Adults hospitalized for acute cardiovascular disease, surgery or pneumonia are less likely to experience some adverse events in hospitals with certain electronic health record functions, according to a study published this week in The Journal of Patient Safety. Funded by the Agency for Healthcare Research and Quality, the study compared rates for certain hospital-acquired infections and other adverse events in hospitals with “fully electronic” health records to those in hospitals with some or none of the same electronic features. Fully electronic health records were associated with 17% to 30% lower odds of an adverse event, depending on the medical condition and event. The fully electronic health records were defined as having electronically generated physician notes, nursing assessments, problem lists, medication lists, discharge summaries and provider orders. The results are based on 2012 and 2013 data from the Medicare Patient Safety Monitoring System.
The Department of Health and Human Services has updated its guidance to help communities prepare for and respond to chemical incidents requiring mass…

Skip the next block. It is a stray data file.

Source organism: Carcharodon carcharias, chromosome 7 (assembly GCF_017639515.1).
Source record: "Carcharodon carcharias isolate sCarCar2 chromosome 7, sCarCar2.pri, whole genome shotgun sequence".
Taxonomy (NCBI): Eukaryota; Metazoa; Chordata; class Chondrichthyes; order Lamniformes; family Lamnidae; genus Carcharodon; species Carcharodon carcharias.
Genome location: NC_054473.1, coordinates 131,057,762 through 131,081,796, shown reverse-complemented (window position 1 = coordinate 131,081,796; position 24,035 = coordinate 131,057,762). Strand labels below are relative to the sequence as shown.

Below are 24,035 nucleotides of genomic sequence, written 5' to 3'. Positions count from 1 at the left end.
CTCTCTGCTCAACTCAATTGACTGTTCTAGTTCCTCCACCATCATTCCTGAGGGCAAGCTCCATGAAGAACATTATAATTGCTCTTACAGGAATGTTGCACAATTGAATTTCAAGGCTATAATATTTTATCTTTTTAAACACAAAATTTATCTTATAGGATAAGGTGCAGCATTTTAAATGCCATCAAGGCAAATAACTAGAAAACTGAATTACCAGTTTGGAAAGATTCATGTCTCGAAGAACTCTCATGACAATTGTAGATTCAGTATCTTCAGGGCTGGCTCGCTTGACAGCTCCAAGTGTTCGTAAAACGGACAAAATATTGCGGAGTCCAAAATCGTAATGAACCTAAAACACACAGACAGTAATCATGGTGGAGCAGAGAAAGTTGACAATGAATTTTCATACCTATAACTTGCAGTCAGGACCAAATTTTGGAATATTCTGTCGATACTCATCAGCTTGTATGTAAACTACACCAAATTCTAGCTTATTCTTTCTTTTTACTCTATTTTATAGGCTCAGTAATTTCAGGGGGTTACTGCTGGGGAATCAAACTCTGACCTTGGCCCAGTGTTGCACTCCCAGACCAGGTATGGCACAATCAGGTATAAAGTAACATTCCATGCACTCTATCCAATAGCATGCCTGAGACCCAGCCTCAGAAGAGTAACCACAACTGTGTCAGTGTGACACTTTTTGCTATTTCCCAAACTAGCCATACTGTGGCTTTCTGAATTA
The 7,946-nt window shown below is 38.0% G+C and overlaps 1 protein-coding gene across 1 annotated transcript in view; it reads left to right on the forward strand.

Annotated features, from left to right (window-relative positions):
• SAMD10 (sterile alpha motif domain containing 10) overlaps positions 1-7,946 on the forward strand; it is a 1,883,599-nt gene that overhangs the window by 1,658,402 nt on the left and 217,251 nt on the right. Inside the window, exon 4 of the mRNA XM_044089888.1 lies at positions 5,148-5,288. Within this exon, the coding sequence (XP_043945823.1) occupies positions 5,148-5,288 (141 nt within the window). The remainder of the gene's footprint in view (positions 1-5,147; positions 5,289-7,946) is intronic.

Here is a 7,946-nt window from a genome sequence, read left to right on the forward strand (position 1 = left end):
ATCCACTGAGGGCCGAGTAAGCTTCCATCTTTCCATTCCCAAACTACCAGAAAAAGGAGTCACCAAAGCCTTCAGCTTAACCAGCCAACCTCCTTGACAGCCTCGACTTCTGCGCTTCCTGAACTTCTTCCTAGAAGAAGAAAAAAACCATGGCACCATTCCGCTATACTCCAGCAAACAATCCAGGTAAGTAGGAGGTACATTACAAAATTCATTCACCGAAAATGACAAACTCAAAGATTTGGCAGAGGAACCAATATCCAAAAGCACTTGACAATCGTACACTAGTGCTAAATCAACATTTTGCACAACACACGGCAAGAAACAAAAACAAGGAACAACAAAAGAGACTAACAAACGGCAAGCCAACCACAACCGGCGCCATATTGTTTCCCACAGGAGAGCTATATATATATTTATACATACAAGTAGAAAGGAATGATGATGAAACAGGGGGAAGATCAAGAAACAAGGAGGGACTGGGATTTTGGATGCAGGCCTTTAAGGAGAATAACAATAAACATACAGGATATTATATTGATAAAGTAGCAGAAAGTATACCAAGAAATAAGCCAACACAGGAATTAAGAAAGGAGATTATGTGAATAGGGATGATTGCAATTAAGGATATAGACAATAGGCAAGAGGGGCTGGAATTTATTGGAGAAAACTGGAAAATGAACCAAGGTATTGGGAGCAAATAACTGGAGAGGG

The Centers for Medicare & Medicaid Services has extended the deadline for submitting third-quarter data to the Post-Acute Care Quality Reporting Program.
The Food and Drug Administration Friday released draft guidance on how drug developers can apply for the agency’s Competitive Generic Therapies designation.
Hospitals and clinicians are seeing fewer flu patients this season than in other recent years, the Centers for Disease Control and Prevention reports.
Hospitals participating in the Inpatient Quality Reporting and/or Promoting Interoperability Programs must submit data for at least four electronic clinical…
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